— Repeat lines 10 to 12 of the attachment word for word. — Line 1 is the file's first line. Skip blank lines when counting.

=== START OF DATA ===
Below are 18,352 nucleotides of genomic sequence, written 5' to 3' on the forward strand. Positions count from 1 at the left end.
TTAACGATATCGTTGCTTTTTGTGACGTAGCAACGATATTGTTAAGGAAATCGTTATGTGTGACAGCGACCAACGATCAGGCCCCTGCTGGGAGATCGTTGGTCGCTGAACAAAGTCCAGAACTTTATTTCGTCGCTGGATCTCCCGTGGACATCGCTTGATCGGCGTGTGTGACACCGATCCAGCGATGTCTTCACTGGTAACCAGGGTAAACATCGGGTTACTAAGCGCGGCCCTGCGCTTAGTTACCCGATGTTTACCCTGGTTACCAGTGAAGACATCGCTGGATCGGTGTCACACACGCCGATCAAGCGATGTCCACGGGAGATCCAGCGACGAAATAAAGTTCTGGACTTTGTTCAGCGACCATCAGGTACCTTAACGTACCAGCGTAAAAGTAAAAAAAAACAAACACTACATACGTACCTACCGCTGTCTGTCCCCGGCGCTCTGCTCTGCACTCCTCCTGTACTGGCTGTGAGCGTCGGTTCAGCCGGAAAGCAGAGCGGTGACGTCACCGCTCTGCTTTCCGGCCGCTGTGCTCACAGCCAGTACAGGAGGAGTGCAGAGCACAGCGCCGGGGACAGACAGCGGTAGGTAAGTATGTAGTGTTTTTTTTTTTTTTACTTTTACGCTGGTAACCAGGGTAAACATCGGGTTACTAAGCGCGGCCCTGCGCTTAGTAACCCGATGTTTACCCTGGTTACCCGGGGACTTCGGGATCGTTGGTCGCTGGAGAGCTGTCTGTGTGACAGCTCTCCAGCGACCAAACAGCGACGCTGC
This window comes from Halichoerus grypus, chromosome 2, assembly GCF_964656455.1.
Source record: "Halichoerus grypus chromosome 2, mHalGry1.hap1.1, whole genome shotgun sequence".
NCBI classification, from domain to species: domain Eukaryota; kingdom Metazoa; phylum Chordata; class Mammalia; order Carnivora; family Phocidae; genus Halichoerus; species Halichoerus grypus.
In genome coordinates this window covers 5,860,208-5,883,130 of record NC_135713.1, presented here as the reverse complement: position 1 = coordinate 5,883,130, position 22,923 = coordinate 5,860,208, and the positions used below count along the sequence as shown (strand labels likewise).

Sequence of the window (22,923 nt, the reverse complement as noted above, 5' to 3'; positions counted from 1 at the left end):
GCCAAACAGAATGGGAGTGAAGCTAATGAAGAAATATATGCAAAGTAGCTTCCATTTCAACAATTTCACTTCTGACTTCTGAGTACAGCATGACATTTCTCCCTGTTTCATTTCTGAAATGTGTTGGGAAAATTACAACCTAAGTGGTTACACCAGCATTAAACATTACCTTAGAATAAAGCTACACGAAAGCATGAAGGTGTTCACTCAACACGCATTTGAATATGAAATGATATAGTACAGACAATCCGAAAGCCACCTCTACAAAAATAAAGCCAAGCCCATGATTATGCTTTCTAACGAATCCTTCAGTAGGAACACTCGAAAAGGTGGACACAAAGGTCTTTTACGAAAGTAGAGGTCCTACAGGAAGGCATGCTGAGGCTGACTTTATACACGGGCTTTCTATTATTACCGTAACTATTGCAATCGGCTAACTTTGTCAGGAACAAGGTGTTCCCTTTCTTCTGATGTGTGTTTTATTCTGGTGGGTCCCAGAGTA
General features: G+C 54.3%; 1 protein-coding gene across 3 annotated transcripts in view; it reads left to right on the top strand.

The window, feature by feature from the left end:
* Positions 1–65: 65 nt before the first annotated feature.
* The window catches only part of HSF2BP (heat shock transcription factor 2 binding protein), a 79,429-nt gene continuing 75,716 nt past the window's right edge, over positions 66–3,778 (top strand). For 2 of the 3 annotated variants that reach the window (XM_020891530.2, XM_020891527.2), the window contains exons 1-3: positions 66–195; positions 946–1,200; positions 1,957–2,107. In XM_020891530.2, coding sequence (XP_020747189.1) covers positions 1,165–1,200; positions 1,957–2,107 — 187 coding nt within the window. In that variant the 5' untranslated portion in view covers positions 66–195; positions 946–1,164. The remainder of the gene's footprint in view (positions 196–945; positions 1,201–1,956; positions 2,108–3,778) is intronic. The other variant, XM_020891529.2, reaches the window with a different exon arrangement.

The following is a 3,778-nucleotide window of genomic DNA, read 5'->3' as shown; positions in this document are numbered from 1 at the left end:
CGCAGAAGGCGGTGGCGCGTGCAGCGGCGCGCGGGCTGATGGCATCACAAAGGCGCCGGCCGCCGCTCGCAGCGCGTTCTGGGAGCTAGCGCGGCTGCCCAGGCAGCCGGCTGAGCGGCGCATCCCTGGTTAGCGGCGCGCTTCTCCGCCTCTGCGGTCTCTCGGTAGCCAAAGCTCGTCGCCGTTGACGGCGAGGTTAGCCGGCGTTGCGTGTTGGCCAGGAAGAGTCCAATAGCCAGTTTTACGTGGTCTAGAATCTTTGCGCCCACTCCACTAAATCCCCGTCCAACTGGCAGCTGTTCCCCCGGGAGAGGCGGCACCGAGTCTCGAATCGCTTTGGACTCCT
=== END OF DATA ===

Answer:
The window, feature by feature from the left end:
* Positions 1–65: 65 nt before the first annotated feature.
* The window catches only part of HSF2BP (heat shock transcription factor 2 binding protein), a 79,429-nt gene continuing 75,716 nt past the window's right edge, over positions 66–3,778 (top strand). For 2 of the 3 annotated variants that reach the window (XM_020891530.2, XM_020891527.2), the window contains exons 1-3: positions 66–195; positions 946–1,200; positions 1,957–2,107. In XM_020891530.2, coding sequence (XP_020747189.1) covers positions 1,165–1,200; positions 1,957–2,107 — 187 coding nt within the window. In that variant the 5' untranslated portion in view covers positions 66–195; positions 946–1,164. The remainder of the gene's footprint in view (positions 196–945; positions 1,201–1,956; positions 2,108–3,778) is intronic. The other variant, XM_020891529.2, reaches the window with a different exon arrangement.